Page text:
The City of Dawsonville is currently working to save the former home of a prominent local educator from demolition as planned by the Dawson County Board of Education, which has offered to give the home to the city provided they move it to another location.
On Sept. 21, the board of education submitted an application with the city to demolish the home at 534 Hwy. 9 North, near Hightower Academy at the corner of Robinson Road.
The home was once owned by Plennie Robinson, a long-time Dawson educator and sister-in-law to Herbert Robinson, the namesake of Robinson Elementary School, and was purchased by the board of education after Plennie's death.
The board plans to build a driveway to Hightower Academy on the property.
Little did the board know that the city and its recently-established historic preservation commission were in the process of deciding the historic value of the home and surrounding homes on Highway 9 that were built as far back as the 1930s.
When the city received the application, they approved it, also not realizing that the home was one the historic preservation commission was currently looking at for inclusion in a potential new historic district within the city.
Once city council member and Dawsonville Historic Preservation Committee member Angie Smith realized that the demo application was for the Robinson home, she drafted and delivered a letter of intent to the board of education, asking them to halt the demolition so that the city could appraise and potentially purchase the property.
The board of education replied with an email stating they wanted to compromise, giving the city an opportunity to restore the home while adding the driveway as planned.
"The board of education wants to give the structure to the city and allow the city to relocate it for restoration," said Superintendent Damon Gibbs via email. "At that point the only cost the city would incur would be the fee to move it and the restoration."
The board also agreed to give the city until April 1 to have the structure moved.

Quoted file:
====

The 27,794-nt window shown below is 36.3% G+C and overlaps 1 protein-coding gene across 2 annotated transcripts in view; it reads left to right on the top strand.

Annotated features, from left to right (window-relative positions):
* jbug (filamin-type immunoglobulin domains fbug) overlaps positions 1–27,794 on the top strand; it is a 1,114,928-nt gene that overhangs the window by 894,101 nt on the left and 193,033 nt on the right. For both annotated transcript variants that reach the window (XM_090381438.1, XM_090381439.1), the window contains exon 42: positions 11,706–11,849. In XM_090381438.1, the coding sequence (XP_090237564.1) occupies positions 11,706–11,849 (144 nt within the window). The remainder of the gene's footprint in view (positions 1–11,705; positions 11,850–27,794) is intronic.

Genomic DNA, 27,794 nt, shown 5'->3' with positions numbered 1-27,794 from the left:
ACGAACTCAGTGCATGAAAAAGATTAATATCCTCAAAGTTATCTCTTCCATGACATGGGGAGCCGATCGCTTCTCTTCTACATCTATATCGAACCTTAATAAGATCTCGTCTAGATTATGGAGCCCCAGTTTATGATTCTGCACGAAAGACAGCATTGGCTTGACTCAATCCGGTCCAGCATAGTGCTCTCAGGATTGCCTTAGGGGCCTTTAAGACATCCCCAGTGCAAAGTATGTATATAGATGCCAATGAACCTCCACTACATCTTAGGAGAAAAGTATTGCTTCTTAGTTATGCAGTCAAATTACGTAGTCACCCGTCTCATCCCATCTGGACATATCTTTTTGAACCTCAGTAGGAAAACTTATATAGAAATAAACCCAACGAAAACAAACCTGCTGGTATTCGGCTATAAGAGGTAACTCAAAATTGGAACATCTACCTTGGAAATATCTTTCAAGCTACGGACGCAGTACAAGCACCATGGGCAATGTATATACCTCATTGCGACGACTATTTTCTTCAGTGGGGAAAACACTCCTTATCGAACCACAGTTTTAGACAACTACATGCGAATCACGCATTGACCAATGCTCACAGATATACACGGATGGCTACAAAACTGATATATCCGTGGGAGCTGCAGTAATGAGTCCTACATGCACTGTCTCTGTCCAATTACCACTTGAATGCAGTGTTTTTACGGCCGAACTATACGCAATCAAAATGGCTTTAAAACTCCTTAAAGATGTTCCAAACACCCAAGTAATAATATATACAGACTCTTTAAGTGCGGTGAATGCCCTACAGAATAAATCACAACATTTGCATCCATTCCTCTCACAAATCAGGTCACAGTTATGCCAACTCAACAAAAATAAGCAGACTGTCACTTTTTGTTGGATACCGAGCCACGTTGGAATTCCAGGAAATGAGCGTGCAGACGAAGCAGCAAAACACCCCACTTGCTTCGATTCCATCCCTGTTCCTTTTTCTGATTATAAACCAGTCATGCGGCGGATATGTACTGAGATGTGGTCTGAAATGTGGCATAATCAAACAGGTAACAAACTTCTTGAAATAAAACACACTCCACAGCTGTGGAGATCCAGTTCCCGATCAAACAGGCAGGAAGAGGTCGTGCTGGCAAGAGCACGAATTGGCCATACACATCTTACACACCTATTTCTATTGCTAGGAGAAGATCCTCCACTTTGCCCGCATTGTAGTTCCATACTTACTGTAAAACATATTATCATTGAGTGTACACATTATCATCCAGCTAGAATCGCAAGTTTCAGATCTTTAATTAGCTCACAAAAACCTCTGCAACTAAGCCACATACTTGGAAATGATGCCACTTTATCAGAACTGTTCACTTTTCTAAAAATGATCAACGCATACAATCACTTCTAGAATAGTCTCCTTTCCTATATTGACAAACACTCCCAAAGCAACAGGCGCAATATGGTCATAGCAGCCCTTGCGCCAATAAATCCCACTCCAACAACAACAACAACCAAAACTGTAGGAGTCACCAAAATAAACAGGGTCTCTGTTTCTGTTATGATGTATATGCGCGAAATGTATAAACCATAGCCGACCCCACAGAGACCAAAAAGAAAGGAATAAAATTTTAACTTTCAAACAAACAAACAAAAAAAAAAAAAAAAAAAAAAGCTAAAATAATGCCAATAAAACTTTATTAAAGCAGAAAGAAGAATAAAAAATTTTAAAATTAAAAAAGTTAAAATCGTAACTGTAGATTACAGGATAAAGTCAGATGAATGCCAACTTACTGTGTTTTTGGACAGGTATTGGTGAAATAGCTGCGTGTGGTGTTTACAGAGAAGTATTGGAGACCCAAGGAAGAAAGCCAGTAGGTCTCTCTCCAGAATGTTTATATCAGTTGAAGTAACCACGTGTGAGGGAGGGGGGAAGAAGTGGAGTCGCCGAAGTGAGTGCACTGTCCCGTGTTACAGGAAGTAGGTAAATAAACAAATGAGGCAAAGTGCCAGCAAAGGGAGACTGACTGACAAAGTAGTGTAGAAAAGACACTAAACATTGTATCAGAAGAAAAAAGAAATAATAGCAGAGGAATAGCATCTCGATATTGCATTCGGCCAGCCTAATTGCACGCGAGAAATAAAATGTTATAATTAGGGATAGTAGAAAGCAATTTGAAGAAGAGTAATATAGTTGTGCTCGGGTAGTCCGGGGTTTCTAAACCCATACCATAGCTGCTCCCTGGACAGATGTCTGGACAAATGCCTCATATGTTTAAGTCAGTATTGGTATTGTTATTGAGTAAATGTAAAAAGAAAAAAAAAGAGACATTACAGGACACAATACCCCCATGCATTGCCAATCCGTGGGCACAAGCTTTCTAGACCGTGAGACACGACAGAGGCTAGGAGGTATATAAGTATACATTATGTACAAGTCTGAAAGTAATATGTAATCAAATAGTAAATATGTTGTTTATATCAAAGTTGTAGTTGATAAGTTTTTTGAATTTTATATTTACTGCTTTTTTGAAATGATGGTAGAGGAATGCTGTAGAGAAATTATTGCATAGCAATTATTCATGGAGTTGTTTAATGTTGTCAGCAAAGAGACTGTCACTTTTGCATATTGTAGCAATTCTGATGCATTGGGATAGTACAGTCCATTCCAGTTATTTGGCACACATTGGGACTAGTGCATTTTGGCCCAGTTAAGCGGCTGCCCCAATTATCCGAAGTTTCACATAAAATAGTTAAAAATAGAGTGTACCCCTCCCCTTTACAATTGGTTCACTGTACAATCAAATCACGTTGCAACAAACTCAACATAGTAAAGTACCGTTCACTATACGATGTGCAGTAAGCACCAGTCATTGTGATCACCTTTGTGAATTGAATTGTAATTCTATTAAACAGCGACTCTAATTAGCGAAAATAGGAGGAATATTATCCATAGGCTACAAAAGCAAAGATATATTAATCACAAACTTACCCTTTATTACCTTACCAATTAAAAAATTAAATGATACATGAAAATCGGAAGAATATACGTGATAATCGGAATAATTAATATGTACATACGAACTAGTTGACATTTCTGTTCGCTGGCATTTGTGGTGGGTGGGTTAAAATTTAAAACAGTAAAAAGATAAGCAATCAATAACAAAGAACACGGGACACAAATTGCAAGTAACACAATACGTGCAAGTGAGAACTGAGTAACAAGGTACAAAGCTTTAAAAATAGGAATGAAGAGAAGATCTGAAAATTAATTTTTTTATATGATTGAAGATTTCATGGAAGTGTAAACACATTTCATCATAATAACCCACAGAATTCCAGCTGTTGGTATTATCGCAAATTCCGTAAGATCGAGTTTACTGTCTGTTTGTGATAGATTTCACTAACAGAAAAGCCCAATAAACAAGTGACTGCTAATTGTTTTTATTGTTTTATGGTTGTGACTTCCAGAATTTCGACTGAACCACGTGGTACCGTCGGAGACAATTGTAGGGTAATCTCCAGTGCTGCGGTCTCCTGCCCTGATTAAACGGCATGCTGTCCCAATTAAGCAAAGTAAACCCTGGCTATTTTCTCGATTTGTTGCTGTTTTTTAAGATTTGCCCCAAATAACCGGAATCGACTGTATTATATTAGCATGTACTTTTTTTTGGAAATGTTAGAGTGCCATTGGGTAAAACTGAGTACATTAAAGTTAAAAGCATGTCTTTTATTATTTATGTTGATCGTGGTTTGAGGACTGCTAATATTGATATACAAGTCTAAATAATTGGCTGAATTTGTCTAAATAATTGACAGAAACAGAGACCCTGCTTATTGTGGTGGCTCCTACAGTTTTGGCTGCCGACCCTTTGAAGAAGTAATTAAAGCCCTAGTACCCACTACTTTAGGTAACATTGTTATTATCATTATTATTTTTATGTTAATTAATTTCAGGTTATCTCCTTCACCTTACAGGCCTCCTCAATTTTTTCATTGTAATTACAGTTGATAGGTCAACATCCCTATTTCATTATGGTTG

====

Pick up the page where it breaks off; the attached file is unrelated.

Though Smith has said she would prefer the structure remain intact on its foundation to preserve its historical context, she decided to go to the city council with the issue and ask for permission to appraise the cost of moving and restoring the home.
The city council voted Nov. 7 to authorize the appraisal of Robinson's former home, which was built in 1948.
According to Smith, the appraisal should be done and brought before the historical preservation commission at its Dec. 19 meeting, and then to the city council for consideration.
Because the historic preservation commission is not a certified local government, they are not eligible for state and federal preservation funds, and therefore the costs of moving and renovating the home would come directly from the council's general fund.
According to Smith, what the city ends up wanting to do with the house all comes down to the numbers.
"I honestly don't know how much it would cost to move a house," Smith said. "If it would cost the city $100,000 to move and renovate it, I would think that would be worth it. But there are three other people on the council and we have to agree. We have to make the decision that makes the most business sense, that gives us a good return.
"I have historical preservation in my heart, but I understand the others might not value it like I do."